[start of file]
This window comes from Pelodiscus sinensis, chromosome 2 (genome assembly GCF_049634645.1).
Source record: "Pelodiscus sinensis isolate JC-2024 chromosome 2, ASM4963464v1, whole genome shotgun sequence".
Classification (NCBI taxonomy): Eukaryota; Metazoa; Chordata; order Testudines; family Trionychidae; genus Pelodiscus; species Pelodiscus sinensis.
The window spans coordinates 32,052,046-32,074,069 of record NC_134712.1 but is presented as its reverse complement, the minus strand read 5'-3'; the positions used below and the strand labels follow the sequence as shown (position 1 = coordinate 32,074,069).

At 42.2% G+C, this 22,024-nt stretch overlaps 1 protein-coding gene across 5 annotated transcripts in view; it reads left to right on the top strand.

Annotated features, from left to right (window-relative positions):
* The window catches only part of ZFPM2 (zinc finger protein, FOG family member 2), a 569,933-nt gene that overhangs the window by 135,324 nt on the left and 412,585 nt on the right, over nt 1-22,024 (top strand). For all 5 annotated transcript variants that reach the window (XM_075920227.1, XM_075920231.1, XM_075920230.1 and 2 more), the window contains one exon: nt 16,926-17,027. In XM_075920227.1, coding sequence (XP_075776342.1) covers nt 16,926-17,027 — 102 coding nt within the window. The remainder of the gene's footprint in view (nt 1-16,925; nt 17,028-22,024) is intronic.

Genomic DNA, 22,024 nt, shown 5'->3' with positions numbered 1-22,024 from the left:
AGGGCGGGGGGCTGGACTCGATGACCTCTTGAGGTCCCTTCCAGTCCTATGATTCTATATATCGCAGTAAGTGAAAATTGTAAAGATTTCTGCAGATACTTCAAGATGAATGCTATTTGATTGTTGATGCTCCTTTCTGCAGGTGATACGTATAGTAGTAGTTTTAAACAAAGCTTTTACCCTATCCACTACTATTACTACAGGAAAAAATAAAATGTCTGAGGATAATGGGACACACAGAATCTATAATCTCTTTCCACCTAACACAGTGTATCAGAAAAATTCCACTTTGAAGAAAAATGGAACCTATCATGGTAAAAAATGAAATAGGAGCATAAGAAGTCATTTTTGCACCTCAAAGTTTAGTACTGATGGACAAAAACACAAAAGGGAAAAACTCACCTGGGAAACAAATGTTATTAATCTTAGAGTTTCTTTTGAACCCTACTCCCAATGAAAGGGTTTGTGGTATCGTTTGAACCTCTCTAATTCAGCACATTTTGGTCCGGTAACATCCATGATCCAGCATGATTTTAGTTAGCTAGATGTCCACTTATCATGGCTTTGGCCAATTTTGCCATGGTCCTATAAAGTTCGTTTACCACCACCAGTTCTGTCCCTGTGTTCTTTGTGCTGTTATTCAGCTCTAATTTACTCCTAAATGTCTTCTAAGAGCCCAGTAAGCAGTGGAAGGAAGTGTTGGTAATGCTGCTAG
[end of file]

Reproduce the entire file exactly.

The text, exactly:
This window comes from Pelodiscus sinensis, chromosome 2 (genome assembly GCF_049634645.1).
Source record: "Pelodiscus sinensis isolate JC-2024 chromosome 2, ASM4963464v1, whole genome shotgun sequence".
Classification (NCBI taxonomy): Eukaryota; Metazoa; Chordata; order Testudines; family Trionychidae; genus Pelodiscus; species Pelodiscus sinensis.
The window spans coordinates 32,052,046-32,074,069 of record NC_134712.1 but is presented as its reverse complement, the minus strand read 5'-3'; the positions used below and the strand labels follow the sequence as shown (position 1 = coordinate 32,074,069).

At 42.2% G+C, this 22,024-nt stretch overlaps 1 protein-coding gene across 5 annotated transcripts in view; it reads left to right on the top strand.

Annotated features, from left to right (window-relative positions):
* The window catches only part of ZFPM2 (zinc finger protein, FOG family member 2), a 569,933-nt gene that overhangs the window by 135,324 nt on the left and 412,585 nt on the right, over nt 1-22,024 (top strand). For all 5 annotated transcript variants that reach the window (XM_075920227.1, XM_075920231.1, XM_075920230.1 and 2 more), the window contains one exon: nt 16,926-17,027. In XM_075920227.1, coding sequence (XP_075776342.1) covers nt 16,926-17,027 — 102 coding nt within the window. The remainder of the gene's footprint in view (nt 1-16,925; nt 17,028-22,024) is intronic.

Genomic DNA, 22,024 nt, shown 5'->3' with positions numbered 1-22,024 from the left:
AGGGCGGGGGGCTGGACTCGATGACCTCTTGAGGTCCCTTCCAGTCCTATGATTCTATATATCGCAGTAAGTGAAAATTGTAAAGATTTCTGCAGATACTTCAAGATGAATGCTATTTGATTGTTGATGCTCCTTTCTGCAGGTGATACGTATAGTAGTAGTTTTAAACAAAGCTTTTACCCTATCCACTACTATTACTACAGGAAAAAATAAAATGTCTGAGGATAATGGGACACACAGAATCTATAATCTCTTTCCACCTAACACAGTGTATCAGAAAAATTCCACTTTGAAGAAAAATGGAACCTATCATGGTAAAAAATGAAATAGGAGCATAAGAAGTCATTTTTGCACCTCAAAGTTTAGTACTGATGGACAAAAACACAAAAGGGAAAAACTCACCTGGGAAACAAATGTTATTAATCTTAGAGTTTCTTTTGAACCCTACTCCCAATGAAAGGGTTTGTGGTATCGTTTGAACCTCTCTAATTCAGCACATTTTGGTCCGGTAACATCCATGATCCAGCATGATTTTAGTTAGCTAGATGTCCACTTATCATGGCTTTGGCCAATTTTGCCATGGTCCTATAAAGTTCGTTTACCACCACCAGTTCTGTCCCTGTGTTCTTTGTGCTGTTATTCAGCTCTAATTTACTCCTAAATGTCTTCTAAGAGCCCAGTAAGCAGTGGAAGGAAGTGTTGGTAATGCTGCTAG